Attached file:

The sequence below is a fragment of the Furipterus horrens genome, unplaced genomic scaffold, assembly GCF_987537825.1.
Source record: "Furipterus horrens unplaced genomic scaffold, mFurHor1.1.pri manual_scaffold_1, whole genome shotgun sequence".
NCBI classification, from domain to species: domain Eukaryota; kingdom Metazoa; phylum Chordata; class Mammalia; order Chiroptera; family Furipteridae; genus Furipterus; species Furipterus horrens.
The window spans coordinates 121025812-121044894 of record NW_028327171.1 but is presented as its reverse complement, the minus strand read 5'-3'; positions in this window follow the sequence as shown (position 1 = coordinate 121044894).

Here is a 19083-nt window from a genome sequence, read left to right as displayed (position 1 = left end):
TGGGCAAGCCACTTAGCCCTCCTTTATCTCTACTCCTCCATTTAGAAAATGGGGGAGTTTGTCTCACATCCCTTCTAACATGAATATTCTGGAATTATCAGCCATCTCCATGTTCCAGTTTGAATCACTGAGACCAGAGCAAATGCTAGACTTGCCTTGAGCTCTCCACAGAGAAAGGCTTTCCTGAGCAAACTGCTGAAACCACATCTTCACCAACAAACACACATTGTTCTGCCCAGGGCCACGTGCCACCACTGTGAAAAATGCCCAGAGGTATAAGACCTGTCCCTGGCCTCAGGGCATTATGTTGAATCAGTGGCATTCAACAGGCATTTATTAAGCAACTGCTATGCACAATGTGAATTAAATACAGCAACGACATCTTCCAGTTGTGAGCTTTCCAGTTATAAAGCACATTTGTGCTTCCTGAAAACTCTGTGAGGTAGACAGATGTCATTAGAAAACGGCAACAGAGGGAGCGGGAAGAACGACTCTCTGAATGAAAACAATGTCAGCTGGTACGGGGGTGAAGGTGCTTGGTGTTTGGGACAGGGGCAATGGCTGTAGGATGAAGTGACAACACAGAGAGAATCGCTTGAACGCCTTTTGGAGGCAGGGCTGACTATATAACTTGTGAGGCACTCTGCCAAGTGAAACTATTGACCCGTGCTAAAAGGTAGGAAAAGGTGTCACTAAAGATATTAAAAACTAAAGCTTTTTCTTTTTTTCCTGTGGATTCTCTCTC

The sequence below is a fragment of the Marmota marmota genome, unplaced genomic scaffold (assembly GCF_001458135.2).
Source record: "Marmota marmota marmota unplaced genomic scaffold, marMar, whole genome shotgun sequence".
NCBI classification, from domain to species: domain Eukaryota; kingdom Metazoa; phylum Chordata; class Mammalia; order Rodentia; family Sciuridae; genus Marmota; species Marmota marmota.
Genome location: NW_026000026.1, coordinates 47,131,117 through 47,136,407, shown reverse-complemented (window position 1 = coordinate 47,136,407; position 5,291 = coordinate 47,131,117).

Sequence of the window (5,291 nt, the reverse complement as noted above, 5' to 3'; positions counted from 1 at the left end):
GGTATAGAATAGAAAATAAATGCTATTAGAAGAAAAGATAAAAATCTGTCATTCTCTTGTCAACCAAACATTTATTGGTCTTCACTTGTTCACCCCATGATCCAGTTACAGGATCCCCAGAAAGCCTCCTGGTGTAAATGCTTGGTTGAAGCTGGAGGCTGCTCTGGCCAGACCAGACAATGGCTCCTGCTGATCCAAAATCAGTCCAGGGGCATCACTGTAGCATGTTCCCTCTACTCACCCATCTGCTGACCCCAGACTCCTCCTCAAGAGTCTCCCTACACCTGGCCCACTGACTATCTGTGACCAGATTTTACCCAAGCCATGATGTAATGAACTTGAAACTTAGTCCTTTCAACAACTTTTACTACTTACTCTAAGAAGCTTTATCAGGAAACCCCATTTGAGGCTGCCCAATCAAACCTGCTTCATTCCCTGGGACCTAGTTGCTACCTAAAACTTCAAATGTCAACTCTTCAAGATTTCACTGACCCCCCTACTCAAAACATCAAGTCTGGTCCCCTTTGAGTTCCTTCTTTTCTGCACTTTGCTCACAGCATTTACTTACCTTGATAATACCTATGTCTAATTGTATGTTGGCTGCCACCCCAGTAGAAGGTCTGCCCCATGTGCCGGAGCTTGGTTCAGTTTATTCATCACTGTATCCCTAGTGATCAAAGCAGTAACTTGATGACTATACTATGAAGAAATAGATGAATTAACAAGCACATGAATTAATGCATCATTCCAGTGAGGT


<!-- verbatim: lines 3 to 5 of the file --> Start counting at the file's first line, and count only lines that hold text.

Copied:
NCBI classification, from domain to species: domain Eukaryota; kingdom Metazoa; phylum Chordata; class Mammalia; order Chiroptera; family Furipteridae; genus Furipterus; species Furipterus horrens.
The window spans coordinates 121025812-121044894 of record NW_028327171.1 but is presented as its reverse complement, the minus strand read 5'-3'; positions in this window follow the sequence as shown (position 1 = coordinate 121044894).

Here is a 19083-nt window from a genome sequence, read left to right as displayed (position 1 = left end):